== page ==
News from Edna’s Day
I am beginning a new series of articles featuring news Edna’s parents and Edna Purviance herself read during their lifetime in Nevada and beyond. You may find it interesting, that the same concerns they had, are similar to ours today. With many elections happening this year, I will begin with an article about the early use of voting machines.
December 27, 1894
Silver State - Nevada
The Voting Machine
"The new constitution of New York permits the use of voting machines, several of which have been successfully tested in the western part of the state. These machines are built on the cash register principle. The names of the candidates are printed on the push buttons, and the buttons are arranged in rows of different colors, representing the various parties.
The voter pushes the button bearing the name of the candidate for whom he desires to vote, and his vote is recorded. An ignorant voter can vote straight by simply pushing the buttons of the color representing his party.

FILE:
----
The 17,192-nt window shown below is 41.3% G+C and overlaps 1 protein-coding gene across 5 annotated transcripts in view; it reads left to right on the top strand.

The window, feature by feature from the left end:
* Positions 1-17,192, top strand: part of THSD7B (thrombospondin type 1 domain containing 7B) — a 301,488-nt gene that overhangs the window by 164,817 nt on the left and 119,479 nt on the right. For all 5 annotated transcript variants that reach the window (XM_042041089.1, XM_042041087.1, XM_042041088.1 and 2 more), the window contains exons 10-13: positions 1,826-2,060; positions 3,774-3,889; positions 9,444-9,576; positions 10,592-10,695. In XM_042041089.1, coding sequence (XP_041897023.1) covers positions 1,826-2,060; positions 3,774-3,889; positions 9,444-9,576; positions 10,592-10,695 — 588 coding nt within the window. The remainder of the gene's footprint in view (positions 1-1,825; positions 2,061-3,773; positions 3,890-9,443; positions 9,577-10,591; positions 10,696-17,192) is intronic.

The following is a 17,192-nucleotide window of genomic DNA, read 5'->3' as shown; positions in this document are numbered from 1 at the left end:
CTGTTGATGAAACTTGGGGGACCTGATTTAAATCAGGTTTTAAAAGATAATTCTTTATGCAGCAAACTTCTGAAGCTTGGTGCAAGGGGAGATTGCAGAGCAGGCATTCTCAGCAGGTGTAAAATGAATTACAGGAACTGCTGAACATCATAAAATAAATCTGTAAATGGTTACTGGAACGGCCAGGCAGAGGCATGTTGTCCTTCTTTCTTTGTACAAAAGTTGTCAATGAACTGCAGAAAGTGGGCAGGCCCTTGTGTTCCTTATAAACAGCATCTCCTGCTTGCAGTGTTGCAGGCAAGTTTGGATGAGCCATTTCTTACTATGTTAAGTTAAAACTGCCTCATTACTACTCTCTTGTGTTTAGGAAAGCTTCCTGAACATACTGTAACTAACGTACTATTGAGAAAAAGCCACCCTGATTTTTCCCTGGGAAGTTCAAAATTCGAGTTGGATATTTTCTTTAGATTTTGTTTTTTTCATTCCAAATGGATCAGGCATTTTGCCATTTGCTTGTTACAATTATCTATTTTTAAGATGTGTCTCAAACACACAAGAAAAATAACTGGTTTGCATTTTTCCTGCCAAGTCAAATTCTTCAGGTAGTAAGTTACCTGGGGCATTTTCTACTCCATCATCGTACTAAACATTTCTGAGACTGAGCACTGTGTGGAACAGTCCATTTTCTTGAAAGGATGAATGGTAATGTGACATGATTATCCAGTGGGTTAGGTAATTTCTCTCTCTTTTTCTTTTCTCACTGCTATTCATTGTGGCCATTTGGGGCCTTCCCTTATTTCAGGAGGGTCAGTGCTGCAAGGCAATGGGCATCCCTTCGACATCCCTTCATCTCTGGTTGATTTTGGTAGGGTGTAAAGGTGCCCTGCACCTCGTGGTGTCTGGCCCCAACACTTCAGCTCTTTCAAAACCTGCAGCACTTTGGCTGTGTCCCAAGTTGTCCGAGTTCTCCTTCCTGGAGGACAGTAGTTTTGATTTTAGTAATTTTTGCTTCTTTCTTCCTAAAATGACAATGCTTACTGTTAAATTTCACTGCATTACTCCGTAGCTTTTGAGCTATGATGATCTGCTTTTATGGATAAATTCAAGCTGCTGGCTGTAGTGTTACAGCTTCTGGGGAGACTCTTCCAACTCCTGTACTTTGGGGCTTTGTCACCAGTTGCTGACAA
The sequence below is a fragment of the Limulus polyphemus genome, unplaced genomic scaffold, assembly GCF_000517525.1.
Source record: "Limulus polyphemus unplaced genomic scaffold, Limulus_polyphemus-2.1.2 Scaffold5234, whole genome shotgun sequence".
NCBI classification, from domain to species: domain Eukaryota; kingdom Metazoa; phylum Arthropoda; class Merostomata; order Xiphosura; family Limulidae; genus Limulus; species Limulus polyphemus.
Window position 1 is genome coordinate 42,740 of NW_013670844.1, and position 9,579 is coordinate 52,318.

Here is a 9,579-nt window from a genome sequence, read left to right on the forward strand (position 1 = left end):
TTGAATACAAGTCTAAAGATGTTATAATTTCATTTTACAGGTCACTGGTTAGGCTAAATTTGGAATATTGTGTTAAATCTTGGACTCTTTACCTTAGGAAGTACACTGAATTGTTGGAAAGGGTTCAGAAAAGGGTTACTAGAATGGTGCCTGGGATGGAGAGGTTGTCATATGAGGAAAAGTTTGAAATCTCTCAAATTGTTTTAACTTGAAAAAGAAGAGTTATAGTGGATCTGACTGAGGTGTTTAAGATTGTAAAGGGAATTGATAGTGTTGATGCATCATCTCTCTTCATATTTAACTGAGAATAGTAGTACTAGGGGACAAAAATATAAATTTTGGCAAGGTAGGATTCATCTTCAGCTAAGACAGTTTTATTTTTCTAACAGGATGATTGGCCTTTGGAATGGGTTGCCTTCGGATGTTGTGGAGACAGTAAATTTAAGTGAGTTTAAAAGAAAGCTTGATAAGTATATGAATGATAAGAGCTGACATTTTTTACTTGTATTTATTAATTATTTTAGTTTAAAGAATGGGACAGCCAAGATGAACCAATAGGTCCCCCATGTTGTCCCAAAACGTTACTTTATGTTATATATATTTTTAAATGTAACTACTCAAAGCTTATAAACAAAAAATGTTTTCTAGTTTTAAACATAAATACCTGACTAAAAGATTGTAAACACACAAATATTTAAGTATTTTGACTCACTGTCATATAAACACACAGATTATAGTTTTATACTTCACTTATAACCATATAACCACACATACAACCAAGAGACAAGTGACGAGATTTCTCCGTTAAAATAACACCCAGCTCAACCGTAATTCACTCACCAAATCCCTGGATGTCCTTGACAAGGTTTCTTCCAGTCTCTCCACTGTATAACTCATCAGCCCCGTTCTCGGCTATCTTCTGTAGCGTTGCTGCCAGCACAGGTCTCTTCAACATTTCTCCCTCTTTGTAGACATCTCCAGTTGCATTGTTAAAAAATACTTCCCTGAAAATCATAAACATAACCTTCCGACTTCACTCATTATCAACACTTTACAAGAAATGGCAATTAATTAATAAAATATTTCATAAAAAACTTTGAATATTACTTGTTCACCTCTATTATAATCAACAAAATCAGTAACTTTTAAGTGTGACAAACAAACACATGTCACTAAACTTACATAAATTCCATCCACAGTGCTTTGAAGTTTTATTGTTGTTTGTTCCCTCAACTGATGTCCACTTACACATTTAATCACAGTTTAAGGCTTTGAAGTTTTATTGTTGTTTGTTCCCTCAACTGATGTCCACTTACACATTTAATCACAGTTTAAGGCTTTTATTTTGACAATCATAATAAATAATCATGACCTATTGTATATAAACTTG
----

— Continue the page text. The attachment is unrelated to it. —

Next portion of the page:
It is estimated that although New York City would require 1000 of these machines at $250 each, the city would save $100,000 annually on the cost of elections by using them. They would do away with poll clerks and with tickets, besides preventing fraud, and would guarantee accuracy in the count.
The voting machine is the ideal ballot box. It cannot be stuffed, and its computations are unfailing. If it should come into general use the returns of elections would be received early in the evening, instead of late at night."
Note: This article was released about one year before Edna Purviance was born.